Less than a year ago, as we were driving home down Arrow Highway (probably from Costco – we might be the record holders for annual Costco visits), we passed the same nondescript neighborhood market we’d passed hundreds of times, the one that sells beer, lotto tickets, has a faded Corona girl cut-out leaning a bit asway out front. We’d never gone-no real reason save we don’t do a lot of tiny neighborhood market shopping (did we mention our Costco addiction?).
This time, there was a taco truck.
We happen to like tacos.
We stopped by a few weeks later and tried a variety of tacos. We’ve gone back now many times. It’s a mile walk from our house, which is sort of the perfect distance to both work up a taco appetite and then walk off a bit too much of taco eating, the sort of thing that happens when we get tacos. (It’s literally across the street from the University of La Verne, so it’s even closer from work. I’ve seen colleagues there, picking up orders–we exchange knowing glances.)
Here’s the menu:
We have tried: the mulitas (a mini-quesadilla on corn tortillas; slight, greasy, delicious), the BRC burrito (huge, delicious: we suspect that the beans at Tavos are *definitely* larded; this is good, in our minds); the chicken and al pastor burritos (also great: the chicken at Tavos is the most consistent protein we’ve tried; nicely spiced, big chunks, you can watch the cooks going to town on the meat with a cleaver order by order, and somehow their whack-chopping makes it taste better; the al pastor is non-traditional: well-spiced but not rotisserie; it’s fine); we’ve had all the tacos save chicharron and buche (sorry: we’re lame, but if there were suadero or cabeza or lengua, I’d be all over it): the carnitas is, alternately, the best protein or not, depending on how well trimmed the meat is (they cook it a long time: it’s almost flaky in its consistency, which calls to mind good old Tucson carne seca); the carne asada is tasty but consistently inconsistent, with a bit too much ligature. The salsas are excellent – the rojo smoky and could be a little deeper (roast those chiles!), but the verde is piquant, spicy, savory, fantastic.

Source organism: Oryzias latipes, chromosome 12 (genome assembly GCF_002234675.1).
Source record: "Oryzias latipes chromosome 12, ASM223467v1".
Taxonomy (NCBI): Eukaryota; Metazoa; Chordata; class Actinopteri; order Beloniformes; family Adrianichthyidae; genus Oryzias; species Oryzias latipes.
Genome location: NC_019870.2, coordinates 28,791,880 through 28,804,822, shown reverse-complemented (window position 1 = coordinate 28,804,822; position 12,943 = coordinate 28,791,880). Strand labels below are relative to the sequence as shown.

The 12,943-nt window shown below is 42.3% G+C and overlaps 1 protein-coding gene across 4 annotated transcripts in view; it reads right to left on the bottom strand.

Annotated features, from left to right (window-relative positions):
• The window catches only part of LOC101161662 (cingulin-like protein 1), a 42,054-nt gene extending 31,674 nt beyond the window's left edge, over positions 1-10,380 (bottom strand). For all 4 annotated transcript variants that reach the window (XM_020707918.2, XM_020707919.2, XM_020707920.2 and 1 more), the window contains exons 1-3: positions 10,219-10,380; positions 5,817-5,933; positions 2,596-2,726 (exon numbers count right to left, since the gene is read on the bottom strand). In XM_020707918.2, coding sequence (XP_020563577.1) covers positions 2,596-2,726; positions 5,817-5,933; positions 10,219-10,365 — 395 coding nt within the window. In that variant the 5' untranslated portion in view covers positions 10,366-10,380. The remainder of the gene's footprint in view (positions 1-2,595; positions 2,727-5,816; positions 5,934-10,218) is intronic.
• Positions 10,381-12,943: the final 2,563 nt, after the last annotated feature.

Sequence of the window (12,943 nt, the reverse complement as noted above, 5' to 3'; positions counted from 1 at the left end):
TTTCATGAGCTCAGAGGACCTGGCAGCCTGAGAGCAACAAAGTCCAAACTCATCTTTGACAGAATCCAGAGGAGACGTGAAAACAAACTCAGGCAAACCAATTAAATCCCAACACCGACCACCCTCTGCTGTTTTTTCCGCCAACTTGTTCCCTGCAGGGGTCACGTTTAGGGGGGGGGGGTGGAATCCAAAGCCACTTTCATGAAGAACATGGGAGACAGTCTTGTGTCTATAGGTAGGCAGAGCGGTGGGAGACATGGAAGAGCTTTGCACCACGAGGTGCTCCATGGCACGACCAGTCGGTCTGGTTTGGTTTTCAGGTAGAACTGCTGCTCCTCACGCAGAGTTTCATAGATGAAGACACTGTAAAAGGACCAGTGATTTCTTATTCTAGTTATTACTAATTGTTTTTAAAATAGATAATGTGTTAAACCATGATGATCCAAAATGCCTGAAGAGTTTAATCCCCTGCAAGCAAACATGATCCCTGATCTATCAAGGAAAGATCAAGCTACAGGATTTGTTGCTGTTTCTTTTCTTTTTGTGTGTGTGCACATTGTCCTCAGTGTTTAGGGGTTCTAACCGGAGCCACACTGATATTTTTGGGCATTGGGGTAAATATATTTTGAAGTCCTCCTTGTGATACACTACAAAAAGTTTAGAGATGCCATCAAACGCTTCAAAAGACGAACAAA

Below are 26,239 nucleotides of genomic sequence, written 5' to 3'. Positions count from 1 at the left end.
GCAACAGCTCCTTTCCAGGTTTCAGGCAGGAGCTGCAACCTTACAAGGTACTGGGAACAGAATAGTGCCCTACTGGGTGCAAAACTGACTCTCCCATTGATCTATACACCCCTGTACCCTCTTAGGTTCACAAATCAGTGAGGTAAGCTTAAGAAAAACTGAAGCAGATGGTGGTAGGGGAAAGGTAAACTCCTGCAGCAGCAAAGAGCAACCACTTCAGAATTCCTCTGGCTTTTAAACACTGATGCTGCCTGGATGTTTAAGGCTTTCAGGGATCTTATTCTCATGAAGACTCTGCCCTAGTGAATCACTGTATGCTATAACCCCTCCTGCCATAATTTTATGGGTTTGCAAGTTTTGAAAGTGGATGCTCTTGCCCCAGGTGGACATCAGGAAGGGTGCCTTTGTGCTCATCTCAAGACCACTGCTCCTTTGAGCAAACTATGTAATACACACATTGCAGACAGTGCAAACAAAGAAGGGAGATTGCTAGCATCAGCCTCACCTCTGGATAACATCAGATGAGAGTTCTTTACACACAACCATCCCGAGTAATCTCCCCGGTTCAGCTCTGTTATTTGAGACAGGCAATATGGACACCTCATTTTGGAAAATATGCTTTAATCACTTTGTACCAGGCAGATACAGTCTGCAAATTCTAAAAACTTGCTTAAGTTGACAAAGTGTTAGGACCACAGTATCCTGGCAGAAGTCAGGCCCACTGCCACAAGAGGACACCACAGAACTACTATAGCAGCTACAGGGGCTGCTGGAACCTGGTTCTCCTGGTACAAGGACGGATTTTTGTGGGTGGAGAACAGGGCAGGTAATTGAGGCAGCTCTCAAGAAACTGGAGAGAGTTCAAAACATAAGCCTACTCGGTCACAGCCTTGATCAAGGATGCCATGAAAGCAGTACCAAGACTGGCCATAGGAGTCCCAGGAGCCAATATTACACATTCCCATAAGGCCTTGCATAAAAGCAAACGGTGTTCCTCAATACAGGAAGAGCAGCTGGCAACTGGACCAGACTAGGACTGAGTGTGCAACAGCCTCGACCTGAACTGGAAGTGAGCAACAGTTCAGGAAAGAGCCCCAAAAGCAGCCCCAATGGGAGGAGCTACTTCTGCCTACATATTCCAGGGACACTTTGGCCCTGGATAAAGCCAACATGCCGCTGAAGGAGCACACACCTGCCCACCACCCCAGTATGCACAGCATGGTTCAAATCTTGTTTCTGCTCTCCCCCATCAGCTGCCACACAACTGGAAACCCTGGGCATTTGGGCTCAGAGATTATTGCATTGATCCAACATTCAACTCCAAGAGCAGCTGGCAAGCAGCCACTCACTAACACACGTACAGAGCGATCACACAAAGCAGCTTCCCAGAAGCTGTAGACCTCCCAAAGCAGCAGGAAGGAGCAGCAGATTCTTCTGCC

We can walk in the evening hour a mile through our odd little burg. We can order a BRC burrito, a couple chicken and a couple carnitas tacos, drown them in verde salsa and lime juice, and then sit back with our neighbors, eating al fresco, drinking a beer from the market and assuming it’s legal, all as the sun sets and the football team practices across the street, their helmets clinking, their voices murmuring, a whistle going off now and again, and the tacos, one bite after the next, going down.
And we are happy.